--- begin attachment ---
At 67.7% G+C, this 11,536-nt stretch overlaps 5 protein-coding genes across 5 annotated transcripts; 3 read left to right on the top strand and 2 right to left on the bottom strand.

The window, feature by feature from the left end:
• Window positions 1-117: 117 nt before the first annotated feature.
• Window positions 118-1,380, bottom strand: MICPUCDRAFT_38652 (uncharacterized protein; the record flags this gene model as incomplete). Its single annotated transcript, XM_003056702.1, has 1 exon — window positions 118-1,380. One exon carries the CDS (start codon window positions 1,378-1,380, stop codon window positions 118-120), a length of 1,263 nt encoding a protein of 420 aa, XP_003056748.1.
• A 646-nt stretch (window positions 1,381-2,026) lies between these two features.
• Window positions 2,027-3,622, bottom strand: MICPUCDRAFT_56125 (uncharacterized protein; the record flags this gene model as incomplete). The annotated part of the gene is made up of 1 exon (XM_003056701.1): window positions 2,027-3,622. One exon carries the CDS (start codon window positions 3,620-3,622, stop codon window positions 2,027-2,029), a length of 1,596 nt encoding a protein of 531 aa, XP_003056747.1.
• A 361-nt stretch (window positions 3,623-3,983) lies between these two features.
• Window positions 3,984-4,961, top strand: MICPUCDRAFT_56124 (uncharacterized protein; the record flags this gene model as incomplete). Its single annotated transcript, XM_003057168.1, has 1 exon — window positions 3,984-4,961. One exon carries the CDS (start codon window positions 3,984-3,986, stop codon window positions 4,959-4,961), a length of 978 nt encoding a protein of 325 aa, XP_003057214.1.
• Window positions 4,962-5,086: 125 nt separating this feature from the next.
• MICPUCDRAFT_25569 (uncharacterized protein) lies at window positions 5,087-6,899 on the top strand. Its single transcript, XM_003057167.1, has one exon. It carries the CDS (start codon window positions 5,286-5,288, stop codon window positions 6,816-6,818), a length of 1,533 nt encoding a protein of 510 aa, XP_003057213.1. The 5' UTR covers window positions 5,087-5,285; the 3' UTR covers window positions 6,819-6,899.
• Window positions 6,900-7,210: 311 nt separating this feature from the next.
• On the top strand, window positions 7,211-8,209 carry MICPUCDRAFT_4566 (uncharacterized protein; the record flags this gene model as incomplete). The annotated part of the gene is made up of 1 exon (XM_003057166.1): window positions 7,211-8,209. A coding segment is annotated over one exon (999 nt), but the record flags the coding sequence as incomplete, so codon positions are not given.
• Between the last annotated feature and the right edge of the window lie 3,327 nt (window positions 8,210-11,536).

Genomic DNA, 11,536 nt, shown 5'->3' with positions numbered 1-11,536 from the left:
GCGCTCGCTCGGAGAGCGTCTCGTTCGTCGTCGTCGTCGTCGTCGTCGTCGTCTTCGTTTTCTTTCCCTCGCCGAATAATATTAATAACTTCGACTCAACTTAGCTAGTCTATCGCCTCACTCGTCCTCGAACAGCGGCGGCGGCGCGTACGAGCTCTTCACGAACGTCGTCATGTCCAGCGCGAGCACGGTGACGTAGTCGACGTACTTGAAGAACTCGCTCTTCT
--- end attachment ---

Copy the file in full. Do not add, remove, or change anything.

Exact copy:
At 67.7% G+C, this 11,536-nt stretch overlaps 5 protein-coding genes across 5 annotated transcripts; 3 read left to right on the top strand and 2 right to left on the bottom strand.

The window, feature by feature from the left end:
• Window positions 1-117: 117 nt before the first annotated feature.
• Window positions 118-1,380, bottom strand: MICPUCDRAFT_38652 (uncharacterized protein; the record flags this gene model as incomplete). Its single annotated transcript, XM_003056702.1, has 1 exon — window positions 118-1,380. One exon carries the CDS (start codon window positions 1,378-1,380, stop codon window positions 118-120), a length of 1,263 nt encoding a protein of 420 aa, XP_003056748.1.
• A 646-nt stretch (window positions 1,381-2,026) lies between these two features.
• Window positions 2,027-3,622, bottom strand: MICPUCDRAFT_56125 (uncharacterized protein; the record flags this gene model as incomplete). The annotated part of the gene is made up of 1 exon (XM_003056701.1): window positions 2,027-3,622. One exon carries the CDS (start codon window positions 3,620-3,622, stop codon window positions 2,027-2,029), a length of 1,596 nt encoding a protein of 531 aa, XP_003056747.1.
• A 361-nt stretch (window positions 3,623-3,983) lies between these two features.
• Window positions 3,984-4,961, top strand: MICPUCDRAFT_56124 (uncharacterized protein; the record flags this gene model as incomplete). Its single annotated transcript, XM_003057168.1, has 1 exon — window positions 3,984-4,961. One exon carries the CDS (start codon window positions 3,984-3,986, stop codon window positions 4,959-4,961), a length of 978 nt encoding a protein of 325 aa, XP_003057214.1.
• Window positions 4,962-5,086: 125 nt separating this feature from the next.
• MICPUCDRAFT_25569 (uncharacterized protein) lies at window positions 5,087-6,899 on the top strand. Its single transcript, XM_003057167.1, has one exon. It carries the CDS (start codon window positions 5,286-5,288, stop codon window positions 6,816-6,818), a length of 1,533 nt encoding a protein of 510 aa, XP_003057213.1. The 5' UTR covers window positions 5,087-5,285; the 3' UTR covers window positions 6,819-6,899.
• Window positions 6,900-7,210: 311 nt separating this feature from the next.
• On the top strand, window positions 7,211-8,209 carry MICPUCDRAFT_4566 (uncharacterized protein; the record flags this gene model as incomplete). The annotated part of the gene is made up of 1 exon (XM_003057166.1): window positions 7,211-8,209. A coding segment is annotated over one exon (999 nt), but the record flags the coding sequence as incomplete, so codon positions are not given.
• Between the last annotated feature and the right edge of the window lie 3,327 nt (window positions 8,210-11,536).

Genomic DNA, 11,536 nt, shown 5'->3' with positions numbered 1-11,536 from the left:
GCGCTCGCTCGGAGAGCGTCTCGTTCGTCGTCGTCGTCGTCGTCGTCGTCGTCTTCGTTTTCTTTCCCTCGCCGAATAATATTAATAACTTCGACTCAACTTAGCTAGTCTATCGCCTCACTCGTCCTCGAACAGCGGCGGCGGCGCGTACGAGCTCTTCACGAACGTCGTCATGTCCAGCGCGAGCACGGTGACGTAGTCGACGTACTTGAAGAACTCGCTCTTCT